Track topics on Twitter Track topics that are important to you
This study will examine the effectiveness of a drug called Cystagon in treating infantile neuronal ceroid lipofuscinosis (INCL), a progressive neurological disease affecting children. At around 11 to 13 months of age, patients develop slowed head growth, mild brain atrophy (wasting), electroencephalographic (EEG) changes and retinal deterioration, with symptoms worsening over time. The disease results from an enzyme deficiency that causes fatty compounds called ceroid to accumulate in cells. In laboratory experiments, Cystagon has helped remove ceroid from cells of patients with INCL.
Children with INCL between 6 months and 3 years of age may be eligible for this study. Participants take Cystagon daily by mouth every 6 hours. They are admitted to the NIH Clinical Center for a 4- to 5-day period every 6 months for the following tests and evaluations:
- Review of medical history, including a detailed record of seizures, physical examination, blood tests and clinical photographs. For the initial baseline studies, examinations may also be scheduled with pediatric neurology, ophthalmology and anesthesia services.
- Magnetic resonance imaging (MRI) of the brain - MRI uses a powerful magnet, radio waves, and computers to provide detailed images of the brain without the use of X-rays. The patient lies on a table that slides inside a donut-shaped machine containing a magnetic field. The child requires general anesthesia for the procedure.
- Electroretinogram (ERG) - measures the function of the retina, the light-sensitive tissue in the back of the eye. To record the flash ERG, a special contact lens is placed on the eye's surface and the eye is stimulated with flashes of light. Infants and very young children require general anesthesia for the procedure.
- Visual evoked potential (VEP) - measures the function of the visual pathway from the eye to the brain. To record the VEP, five electrodes are placed on the scalp and the eye is stimulated with flashes of light. Infants and very young children must be anesthetized for the procedure.
- Electroencephalogram (EEG) - measures brain electrical activity, using electrodes placed on the scalp. The test is useful in defining seizures. The child may need to be sedated to keep still during the test.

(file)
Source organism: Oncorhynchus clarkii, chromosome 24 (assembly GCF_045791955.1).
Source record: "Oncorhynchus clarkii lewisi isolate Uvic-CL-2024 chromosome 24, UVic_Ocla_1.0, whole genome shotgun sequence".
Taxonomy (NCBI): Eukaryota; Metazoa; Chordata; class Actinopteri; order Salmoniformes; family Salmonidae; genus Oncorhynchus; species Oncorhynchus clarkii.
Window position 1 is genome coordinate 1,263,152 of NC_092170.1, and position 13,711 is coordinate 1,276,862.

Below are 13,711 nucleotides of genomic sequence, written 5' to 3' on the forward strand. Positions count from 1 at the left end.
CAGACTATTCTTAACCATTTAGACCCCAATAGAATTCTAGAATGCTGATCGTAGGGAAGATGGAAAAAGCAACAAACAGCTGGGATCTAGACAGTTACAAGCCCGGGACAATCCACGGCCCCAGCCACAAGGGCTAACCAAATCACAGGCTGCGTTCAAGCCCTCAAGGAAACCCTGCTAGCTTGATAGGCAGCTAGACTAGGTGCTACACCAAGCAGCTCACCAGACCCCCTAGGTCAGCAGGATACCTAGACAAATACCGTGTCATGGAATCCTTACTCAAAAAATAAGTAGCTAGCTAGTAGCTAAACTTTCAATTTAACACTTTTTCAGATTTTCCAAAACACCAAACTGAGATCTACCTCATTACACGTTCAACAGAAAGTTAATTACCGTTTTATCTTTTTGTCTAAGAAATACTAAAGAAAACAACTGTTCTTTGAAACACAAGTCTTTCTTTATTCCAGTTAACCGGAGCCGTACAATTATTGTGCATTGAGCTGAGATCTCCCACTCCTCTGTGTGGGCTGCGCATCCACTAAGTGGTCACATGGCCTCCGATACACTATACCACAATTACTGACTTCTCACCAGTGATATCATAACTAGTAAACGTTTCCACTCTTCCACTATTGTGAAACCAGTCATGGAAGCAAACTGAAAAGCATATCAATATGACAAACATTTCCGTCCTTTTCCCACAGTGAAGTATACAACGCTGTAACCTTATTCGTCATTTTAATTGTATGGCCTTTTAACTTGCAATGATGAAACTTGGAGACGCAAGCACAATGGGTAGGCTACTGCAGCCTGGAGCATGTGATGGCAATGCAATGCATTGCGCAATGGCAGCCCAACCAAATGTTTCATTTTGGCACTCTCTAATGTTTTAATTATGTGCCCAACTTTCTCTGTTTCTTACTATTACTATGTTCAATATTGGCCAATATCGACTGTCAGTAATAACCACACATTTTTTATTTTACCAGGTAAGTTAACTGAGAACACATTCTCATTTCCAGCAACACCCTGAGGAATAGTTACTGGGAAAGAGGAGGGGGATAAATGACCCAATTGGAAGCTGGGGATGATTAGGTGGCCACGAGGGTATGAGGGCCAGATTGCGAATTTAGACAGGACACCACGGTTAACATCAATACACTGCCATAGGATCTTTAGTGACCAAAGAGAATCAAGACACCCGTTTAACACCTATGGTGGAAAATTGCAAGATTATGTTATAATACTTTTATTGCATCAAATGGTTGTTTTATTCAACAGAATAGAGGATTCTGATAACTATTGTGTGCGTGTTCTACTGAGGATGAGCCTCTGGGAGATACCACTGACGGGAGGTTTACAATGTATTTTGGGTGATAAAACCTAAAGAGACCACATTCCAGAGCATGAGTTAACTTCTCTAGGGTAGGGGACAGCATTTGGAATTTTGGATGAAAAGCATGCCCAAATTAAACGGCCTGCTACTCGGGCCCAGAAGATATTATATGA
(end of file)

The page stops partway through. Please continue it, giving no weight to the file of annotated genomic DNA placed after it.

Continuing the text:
- Skin biopsy - A small piece of skin is removed (usually from the upper arm or shoulder) under local anesthetic to grow cells in the laboratory. This procedure is done at the start of the study and is repeated after 1 year if therapy results are promising.
Children's condition may improve, stabilize or worsen during this study. Life may be prolonged without significant improvement in quality. The information gained from the study may help scientists develop more potent drugs to treat INCL.
Neuronal ceroid lipofuscinoses (NCLs), commonly known as Batten disease, represent a group of the most common (1 in 12,500) heritable neurodegenerative storage disorders of childhood. Mutations of at least 8 different genes are responsible for various forms of NCL. The infantile form of NCL or INCL is the most severe disease. It is caused by mutations in the palmitoyl-protein thioesterase-1 (PPT1) gene. PPT1 is a lysosomal enzyme that cleaves thioester linkages in S-acylated proteins and its deficiency leads to abnormal lysosomal accumulation of fatty-acylated-proteins (ceroids) leading to INCL pathogenesis. Since thioester linkages are labile, drugs with nucleophilic property are likely to mimic PPT1 and may have therapeutic potential for INCL. We previously reported that cysteamine, phosphocysteamine, cysteamine bitartrate and N-acetylcysteine disrupt thioester linkages in a model PPT1-substrate, [14C] palmitoyl~CoA, releasing [14C] palmitic acid. The results of our laboratory studies have shown that cysteamine mediates the depletion of intracellular ceroid deposits and prevents their reaccumulation. For the last 8 years, we have been conducting a clinical trial to determine whether Cystagon (Cysteamine bitartrate) is beneficial for INCL patients. In parallel with these studies, using an animal model of INCL we found that there is high level of reactive oxygen species (ROS) generated in the brain of mice lacking the PPT1 enzyme. ROS has been shown to cause damage to normal neurons. Both Cystagon and mucomyst in addition to possessing nucleophilic property are antioxidants and scavengers of ROS. Thus, in our current protocol we use a combination of Cystagon and Mucomyst. We admitted a total of 10 patients (5 females and 5 males) to this protocol.